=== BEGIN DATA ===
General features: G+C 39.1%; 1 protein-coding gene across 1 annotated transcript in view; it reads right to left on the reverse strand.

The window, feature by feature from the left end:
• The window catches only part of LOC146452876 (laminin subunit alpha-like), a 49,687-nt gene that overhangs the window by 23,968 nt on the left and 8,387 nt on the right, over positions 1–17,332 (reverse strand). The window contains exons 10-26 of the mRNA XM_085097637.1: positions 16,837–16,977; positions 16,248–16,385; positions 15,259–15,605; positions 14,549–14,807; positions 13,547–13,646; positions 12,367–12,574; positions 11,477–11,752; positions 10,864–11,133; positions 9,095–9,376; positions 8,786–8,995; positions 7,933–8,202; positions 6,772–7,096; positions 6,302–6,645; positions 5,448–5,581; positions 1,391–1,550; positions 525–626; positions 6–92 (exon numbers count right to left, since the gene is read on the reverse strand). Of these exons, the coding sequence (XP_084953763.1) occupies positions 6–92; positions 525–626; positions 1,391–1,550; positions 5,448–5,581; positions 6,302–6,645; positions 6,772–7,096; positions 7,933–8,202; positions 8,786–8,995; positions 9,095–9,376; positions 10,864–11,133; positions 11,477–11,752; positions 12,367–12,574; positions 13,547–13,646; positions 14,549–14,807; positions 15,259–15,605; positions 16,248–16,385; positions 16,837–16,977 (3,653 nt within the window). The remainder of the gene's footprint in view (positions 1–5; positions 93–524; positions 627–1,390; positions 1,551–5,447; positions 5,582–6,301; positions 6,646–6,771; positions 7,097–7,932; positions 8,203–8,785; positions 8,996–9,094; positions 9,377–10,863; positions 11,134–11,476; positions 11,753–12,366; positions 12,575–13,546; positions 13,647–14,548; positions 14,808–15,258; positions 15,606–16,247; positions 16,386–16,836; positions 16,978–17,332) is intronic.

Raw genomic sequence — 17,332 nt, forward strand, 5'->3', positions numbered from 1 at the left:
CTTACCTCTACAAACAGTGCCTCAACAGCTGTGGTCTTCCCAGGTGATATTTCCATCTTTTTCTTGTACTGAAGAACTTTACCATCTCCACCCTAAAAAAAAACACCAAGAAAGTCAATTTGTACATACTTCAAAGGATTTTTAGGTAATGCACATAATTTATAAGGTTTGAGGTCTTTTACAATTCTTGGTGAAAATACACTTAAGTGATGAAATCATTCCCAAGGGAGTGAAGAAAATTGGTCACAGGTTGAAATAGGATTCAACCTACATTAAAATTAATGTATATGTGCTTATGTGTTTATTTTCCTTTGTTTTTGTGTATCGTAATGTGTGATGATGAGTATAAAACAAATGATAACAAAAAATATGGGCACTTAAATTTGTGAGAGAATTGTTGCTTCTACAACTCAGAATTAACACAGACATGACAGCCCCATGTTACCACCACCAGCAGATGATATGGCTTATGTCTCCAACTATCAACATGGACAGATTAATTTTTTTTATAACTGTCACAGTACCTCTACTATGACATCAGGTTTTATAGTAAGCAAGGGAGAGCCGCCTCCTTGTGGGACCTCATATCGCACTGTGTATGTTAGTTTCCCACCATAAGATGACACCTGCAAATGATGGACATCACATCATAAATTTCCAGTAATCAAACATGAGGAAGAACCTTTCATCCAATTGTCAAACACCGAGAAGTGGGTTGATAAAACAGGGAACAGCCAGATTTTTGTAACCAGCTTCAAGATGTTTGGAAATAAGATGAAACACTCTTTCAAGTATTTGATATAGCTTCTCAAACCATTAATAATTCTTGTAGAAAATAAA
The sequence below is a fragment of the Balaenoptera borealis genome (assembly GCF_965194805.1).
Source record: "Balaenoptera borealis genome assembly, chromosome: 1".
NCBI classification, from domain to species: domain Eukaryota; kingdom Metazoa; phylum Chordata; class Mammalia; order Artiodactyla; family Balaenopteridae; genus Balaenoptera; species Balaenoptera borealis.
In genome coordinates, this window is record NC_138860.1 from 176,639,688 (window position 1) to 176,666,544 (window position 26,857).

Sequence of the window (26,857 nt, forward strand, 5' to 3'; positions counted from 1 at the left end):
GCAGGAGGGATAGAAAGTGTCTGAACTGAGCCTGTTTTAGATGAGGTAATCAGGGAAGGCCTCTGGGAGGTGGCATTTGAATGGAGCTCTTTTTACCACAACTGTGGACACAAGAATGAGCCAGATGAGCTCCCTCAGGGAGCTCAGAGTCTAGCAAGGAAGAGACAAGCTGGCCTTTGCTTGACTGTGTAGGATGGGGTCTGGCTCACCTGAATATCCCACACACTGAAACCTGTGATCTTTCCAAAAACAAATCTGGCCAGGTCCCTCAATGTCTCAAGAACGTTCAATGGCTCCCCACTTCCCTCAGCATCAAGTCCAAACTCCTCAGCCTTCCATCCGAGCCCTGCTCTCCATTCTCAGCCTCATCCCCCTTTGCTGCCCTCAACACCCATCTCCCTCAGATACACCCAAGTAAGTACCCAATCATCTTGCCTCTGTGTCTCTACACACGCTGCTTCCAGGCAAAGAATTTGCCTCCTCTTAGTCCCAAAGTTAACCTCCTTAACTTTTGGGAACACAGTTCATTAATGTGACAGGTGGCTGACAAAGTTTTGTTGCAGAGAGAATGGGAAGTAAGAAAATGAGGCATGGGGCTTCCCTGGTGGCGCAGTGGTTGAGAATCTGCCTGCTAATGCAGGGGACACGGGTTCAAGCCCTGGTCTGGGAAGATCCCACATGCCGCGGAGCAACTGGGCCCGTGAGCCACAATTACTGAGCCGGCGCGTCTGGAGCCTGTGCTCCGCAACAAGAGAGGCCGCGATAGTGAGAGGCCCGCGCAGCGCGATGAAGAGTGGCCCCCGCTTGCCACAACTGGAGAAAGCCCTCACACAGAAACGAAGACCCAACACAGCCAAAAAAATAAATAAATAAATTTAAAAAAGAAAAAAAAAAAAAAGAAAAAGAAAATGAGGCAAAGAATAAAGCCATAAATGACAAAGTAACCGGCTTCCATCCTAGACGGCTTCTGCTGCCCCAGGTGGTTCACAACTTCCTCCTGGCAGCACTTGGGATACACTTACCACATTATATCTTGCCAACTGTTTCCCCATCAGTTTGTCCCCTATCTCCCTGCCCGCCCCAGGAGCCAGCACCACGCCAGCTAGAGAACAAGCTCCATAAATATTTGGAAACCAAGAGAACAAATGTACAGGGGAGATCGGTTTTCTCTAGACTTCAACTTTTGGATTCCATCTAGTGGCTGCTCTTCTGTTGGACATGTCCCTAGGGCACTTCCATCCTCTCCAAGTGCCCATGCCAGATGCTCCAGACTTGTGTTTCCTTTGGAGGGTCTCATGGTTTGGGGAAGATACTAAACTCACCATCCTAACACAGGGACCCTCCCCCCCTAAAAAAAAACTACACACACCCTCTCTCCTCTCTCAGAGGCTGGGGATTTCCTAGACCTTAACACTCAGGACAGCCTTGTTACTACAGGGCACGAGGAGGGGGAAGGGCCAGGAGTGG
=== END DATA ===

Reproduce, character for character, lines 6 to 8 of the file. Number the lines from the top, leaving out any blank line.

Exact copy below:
The sequence below is a fragment of the Balaenoptera borealis genome (assembly GCF_965194805.1).
Source record: "Balaenoptera borealis genome assembly, chromosome: 1".
NCBI classification, from domain to species: domain Eukaryota; kingdom Metazoa; phylum Chordata; class Mammalia; order Artiodactyla; family Balaenopteridae; genus Balaenoptera; species Balaenoptera borealis.